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Through Feb. 9, the Mansion interior is not open for public touring. Admission is 25% off.
Project to Illuminate Washington’s Role as a Farmer
MOUNT VERNON, VA—Mount Vernon recently planted an industrial cultivar of hemp on the four-acre Pioneer Farm site to expand its interpretation of George Washington’s role as an enterprising farmer. Under the 2015 Industrial Hemp Law enacted by the Virginia General Assembly and working with the Dr. Michael Timko with the industrial hemp research program of the University of Virginia, Dean Norton, planted industrial hemp seeds across a 1,000-square- foot area. As the first historic home of the founding fathers to plant hemp, Mount Vernon will use the plant as an interpretative tool to help better tell the story of Washington’s role as a farmer. Once harvested, Mount Vernon will use the hemp to provide fiber-making demonstrations in late summer.
“Through this program, we have been able to return a primary crop to Mount Vernon that has not been grown since Washington’s time which is extraordinary,” said Mount Vernon director of horticulture, Dean Norton. “The processing of hemp will help to expand our rich agricultural interpretive program.”
Washington cultivated hemp at Mount Vernon for many years. His hemp crop was strictly the industrial cultivar needed for the production of rope, thread, canvas, sailing cloth, fishing nets, and other industrial applications used on the plantation in the 18th century.
This type of industrial hemp is not the same cultivar of Cannabis used for recreational or medicinal purposes. Industrial hemp contains less than 0.3% tetrahydrocannabinol (THC), and therefore has no physical or psychological effects. Cannabis grown for recreational or medicinal purposes can contain 6% to 20% THC.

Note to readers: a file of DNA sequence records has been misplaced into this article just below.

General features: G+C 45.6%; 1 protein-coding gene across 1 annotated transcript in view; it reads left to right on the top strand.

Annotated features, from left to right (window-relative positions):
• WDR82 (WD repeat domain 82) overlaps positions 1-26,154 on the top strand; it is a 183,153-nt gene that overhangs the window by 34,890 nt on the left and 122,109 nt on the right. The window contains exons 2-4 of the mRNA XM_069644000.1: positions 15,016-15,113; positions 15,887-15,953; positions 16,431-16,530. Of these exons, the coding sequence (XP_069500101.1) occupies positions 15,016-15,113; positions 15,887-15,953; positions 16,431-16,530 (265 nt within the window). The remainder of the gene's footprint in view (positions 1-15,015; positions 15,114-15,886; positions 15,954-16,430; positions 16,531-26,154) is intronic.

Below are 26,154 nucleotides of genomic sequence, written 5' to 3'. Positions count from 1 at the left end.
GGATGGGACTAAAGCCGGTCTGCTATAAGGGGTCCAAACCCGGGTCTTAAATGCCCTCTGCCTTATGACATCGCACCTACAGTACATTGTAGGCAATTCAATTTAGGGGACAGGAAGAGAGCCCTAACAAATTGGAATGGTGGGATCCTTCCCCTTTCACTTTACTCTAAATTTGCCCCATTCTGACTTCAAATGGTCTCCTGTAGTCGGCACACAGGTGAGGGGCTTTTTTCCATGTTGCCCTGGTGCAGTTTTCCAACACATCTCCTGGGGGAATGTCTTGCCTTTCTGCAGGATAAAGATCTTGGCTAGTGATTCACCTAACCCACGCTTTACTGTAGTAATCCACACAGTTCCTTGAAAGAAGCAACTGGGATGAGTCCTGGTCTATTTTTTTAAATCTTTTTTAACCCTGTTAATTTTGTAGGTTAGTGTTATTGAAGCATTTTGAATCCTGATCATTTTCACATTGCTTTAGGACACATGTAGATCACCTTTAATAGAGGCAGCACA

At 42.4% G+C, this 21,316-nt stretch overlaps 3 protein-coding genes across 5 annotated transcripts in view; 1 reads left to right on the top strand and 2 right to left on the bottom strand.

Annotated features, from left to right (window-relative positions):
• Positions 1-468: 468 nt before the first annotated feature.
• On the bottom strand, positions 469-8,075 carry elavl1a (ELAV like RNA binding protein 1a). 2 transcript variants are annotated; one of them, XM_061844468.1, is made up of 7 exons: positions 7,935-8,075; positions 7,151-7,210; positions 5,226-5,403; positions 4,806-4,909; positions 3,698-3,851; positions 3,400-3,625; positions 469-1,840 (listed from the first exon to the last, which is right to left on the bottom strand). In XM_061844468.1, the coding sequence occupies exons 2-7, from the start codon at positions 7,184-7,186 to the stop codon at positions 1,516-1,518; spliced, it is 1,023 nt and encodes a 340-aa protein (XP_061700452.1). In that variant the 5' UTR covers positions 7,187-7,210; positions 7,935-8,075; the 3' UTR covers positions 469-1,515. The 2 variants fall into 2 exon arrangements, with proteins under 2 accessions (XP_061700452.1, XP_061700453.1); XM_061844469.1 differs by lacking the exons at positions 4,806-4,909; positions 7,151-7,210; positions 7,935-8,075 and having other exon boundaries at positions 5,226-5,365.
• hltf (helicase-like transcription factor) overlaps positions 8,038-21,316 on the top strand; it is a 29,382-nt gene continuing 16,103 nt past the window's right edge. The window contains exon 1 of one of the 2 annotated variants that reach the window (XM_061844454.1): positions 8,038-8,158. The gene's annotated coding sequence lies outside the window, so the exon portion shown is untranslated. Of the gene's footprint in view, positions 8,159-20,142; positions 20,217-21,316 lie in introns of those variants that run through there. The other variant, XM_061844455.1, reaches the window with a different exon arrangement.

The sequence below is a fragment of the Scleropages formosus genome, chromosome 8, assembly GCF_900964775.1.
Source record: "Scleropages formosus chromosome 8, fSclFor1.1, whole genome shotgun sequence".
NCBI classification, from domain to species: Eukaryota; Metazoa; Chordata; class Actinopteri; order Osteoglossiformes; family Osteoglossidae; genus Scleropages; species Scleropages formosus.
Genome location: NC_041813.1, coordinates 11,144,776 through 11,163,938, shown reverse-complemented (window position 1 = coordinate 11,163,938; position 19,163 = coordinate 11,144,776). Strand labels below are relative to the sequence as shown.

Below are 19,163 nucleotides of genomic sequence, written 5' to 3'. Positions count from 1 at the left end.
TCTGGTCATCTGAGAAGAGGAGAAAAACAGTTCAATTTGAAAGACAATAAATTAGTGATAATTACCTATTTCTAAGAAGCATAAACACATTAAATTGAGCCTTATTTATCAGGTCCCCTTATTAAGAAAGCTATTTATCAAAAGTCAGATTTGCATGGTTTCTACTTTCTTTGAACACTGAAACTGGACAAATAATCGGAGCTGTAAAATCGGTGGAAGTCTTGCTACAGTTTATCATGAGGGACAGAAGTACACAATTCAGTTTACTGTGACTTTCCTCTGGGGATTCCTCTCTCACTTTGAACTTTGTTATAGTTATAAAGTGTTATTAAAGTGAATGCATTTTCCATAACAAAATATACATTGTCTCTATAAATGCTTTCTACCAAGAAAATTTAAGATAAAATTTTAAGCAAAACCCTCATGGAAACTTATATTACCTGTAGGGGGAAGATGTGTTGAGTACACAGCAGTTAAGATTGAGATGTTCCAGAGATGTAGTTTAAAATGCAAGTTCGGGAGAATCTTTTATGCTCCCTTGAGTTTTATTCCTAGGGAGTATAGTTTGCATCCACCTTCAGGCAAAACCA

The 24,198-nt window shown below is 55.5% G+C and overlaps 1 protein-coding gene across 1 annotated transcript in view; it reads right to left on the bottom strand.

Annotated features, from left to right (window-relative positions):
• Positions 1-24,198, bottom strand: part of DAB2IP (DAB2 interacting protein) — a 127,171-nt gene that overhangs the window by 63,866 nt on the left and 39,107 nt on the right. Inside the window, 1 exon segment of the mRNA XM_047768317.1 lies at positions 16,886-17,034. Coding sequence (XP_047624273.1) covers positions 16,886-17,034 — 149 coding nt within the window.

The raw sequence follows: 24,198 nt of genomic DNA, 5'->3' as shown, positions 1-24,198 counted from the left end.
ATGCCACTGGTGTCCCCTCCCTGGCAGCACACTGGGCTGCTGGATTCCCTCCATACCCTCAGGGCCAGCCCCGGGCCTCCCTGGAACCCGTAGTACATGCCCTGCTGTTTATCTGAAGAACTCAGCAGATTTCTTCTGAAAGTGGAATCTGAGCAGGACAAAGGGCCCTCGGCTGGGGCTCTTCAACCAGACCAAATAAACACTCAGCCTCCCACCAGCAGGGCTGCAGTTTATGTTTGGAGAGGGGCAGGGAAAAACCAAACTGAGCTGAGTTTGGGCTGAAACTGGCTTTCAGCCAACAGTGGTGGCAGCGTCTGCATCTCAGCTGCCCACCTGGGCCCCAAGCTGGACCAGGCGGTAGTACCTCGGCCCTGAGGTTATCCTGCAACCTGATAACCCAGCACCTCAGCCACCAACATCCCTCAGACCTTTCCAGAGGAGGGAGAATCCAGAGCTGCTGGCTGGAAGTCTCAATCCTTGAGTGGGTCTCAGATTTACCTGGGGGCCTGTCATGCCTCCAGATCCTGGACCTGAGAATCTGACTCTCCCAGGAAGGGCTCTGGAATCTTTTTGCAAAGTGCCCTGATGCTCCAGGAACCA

At one point in the 1760s Washington considered whether hemp would be a more lucrative cash crop than tobacco but determined that wheat would be a better alternative. During the period when he was considering hemp, he wrote to his agents in England in the hope of determining the costs involved in production and shipping.
Although Washington’s initial interest in hemp was to determine if it could be a viable cash crop, he proceeded to cultivate it just to meet the needs of his own plantation. Hemp was used at Mount Vernon for rope, thread for sewing sacks, canvas, and for repairing the seine nets used at the fisheries.
Washington’s diaries and farm reports indicate that hemp was cultivated at all of his five farms. In February 1794, Washington wrote to his farm manager, William Pearce, “…I am very glad to hear that the Gardener has saved so much of the St Foin seed, and that of the India Hemp…Let the ground be well prepared and the Seed (St. Foin) be sown in April. The Hemp may be sown anywhere.”
For more information, please visit mountvernon.org/hemp.